A few days ago my seven-year-old son Rio and I walked down to the river for our daily summer swimming ritual. We passed a few guys chatting by their cars in the parking lot and made our way to our favorite swimming hole. There, Rio spied a fishing tackle box and asked me whose it was.
“It probably belongs to those guys we just walked by,” I said as I took off my shirt.
Just then Rio spied two men upriver and called out, “Hey guys! Is this your tackle box?”
“Yeah,” one of them yelled back. “Thank you!”
Rio turned his attention toward me. “You said it belonged to those guys in the parking lot. You were wrong.”
“You’re right, bud. I don’t know everything. I’m a human being just like anyone else.”
He eyed me and nodded. “Yeah, you don’t know everything. I mean, you don’t know, for example, very much about . . . bunnies.”
Photo by Anna Blackshaw
The boys from next door always show up at the back door unannounced. Jack and Liam wander over like pieces of driftwood through the patch of bamboo separating their house and ours.
“Is Rio home?” they ask.
If he is and he hears their voices he comes running, abandoning whatever he was doing. In seconds they are outside, riding down the hill all three of them piled onto a tricycle or making a fort over by the weeping cherry tree or, if it’s hot, stripping down and jumping into the tiny inflated pool I have almost hyperventilated blowing up. Once I overheard Jack exclaim, “Let’s destroy something!” And they all whooped and hollered.
The point is, they play — mostly without rules, uniforms, toys, or structure. I watch them from inside and wonder where and how I lost this facility. I’ve sought that sense of play in everything from drugs to the Internet to sex to work. Cheap-ass substitutes.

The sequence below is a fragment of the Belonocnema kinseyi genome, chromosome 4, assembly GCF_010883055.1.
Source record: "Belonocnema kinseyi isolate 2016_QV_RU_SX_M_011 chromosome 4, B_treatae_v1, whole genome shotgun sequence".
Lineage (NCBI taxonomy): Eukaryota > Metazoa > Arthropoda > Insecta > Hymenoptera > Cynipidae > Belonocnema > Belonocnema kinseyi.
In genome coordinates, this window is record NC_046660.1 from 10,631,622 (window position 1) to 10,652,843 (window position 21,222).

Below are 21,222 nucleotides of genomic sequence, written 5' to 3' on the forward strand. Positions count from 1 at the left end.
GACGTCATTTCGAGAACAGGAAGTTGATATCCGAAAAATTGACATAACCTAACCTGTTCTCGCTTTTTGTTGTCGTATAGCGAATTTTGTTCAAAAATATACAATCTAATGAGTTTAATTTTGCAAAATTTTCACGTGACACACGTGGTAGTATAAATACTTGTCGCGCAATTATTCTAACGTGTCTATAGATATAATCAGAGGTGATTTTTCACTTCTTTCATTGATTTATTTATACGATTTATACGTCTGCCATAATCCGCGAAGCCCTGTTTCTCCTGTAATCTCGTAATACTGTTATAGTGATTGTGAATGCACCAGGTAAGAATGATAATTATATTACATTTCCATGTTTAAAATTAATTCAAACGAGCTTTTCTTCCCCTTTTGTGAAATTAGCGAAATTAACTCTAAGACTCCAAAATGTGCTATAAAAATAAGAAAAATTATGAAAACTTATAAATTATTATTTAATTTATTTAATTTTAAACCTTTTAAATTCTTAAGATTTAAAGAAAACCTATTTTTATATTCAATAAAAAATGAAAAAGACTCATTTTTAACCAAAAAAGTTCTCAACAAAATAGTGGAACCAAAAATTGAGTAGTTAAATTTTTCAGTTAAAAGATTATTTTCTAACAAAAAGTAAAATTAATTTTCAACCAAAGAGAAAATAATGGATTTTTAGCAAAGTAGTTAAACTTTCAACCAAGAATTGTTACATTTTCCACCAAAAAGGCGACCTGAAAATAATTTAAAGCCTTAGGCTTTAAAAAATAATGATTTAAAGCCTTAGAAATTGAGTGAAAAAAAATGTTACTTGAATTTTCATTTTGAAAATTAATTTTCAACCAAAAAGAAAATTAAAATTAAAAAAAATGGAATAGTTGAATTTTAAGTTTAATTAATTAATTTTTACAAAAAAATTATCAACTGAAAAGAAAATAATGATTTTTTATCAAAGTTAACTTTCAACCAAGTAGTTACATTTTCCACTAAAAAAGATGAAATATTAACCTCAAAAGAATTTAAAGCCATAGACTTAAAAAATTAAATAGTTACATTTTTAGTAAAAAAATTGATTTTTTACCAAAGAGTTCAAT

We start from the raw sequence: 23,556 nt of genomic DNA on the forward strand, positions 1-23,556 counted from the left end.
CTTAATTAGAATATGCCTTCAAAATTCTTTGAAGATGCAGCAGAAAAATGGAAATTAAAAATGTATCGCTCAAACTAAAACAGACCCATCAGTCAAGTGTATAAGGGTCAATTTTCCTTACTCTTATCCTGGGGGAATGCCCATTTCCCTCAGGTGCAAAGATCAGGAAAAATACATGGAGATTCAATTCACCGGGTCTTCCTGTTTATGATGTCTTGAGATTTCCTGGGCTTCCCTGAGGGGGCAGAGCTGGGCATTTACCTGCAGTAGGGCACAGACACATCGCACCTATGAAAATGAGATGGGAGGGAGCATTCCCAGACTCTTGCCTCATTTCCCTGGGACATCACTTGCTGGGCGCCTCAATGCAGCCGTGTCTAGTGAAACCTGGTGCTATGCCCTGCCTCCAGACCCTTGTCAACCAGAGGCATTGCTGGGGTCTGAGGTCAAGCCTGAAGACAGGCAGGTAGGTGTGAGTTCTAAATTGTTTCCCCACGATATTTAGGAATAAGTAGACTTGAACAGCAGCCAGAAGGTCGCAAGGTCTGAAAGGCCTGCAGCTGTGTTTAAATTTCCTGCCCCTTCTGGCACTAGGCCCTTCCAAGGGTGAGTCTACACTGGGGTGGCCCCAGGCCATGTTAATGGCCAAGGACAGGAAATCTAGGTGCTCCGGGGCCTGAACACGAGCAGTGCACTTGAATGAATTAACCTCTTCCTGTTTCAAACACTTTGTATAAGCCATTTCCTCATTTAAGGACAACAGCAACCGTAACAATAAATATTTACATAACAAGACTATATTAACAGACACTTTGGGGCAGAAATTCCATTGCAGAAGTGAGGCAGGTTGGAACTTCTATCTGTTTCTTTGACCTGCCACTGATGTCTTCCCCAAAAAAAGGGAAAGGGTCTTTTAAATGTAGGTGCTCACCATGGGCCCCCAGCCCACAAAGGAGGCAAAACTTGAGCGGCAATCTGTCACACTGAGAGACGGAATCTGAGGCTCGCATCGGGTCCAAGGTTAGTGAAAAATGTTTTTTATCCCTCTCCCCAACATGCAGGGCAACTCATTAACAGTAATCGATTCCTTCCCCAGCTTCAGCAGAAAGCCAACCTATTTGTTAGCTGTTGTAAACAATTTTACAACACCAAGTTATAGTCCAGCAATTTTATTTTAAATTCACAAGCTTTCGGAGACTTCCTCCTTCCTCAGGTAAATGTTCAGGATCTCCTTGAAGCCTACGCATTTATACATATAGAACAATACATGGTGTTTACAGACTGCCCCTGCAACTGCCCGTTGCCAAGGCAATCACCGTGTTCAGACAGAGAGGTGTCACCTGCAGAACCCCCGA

And then they ask me to play. Their request is the nudge I need to leave the cell I sometimes sit in and surrender to their worlds, my own suddenly larger. I’ll never forget the feeling last winter when Rio and I jumped on a sled and raced with some other kids down the icy hill our street had become. As the cold air whipped across my face, a sudden, loud, and primordial yawp arose from deep inside me that indicated a true return to that particular childhood freedom. The moment was so large, adult anxieties had to no room to snicker and niggle. Children can sense this; I remember once a few years ago some kids I was playing with asked me, “So, where are your parents?”
Outside our house in Bynum, we built a big tire swing under the oak tree; at its apex a rider can rise to thirty feet above the ground. Sometimes, after pushing the kids till they finally say enough, I’ll ask a strong friend to push me way up there. I close my eyes, and there’s something about riding the slow but steady arc that flicks the worries out. It’s as if play rearranges my existential furniture.
I’ve fantasized about putting a sign out front that reads “Adults are free to take a ride.” But then I start to worry about insurance.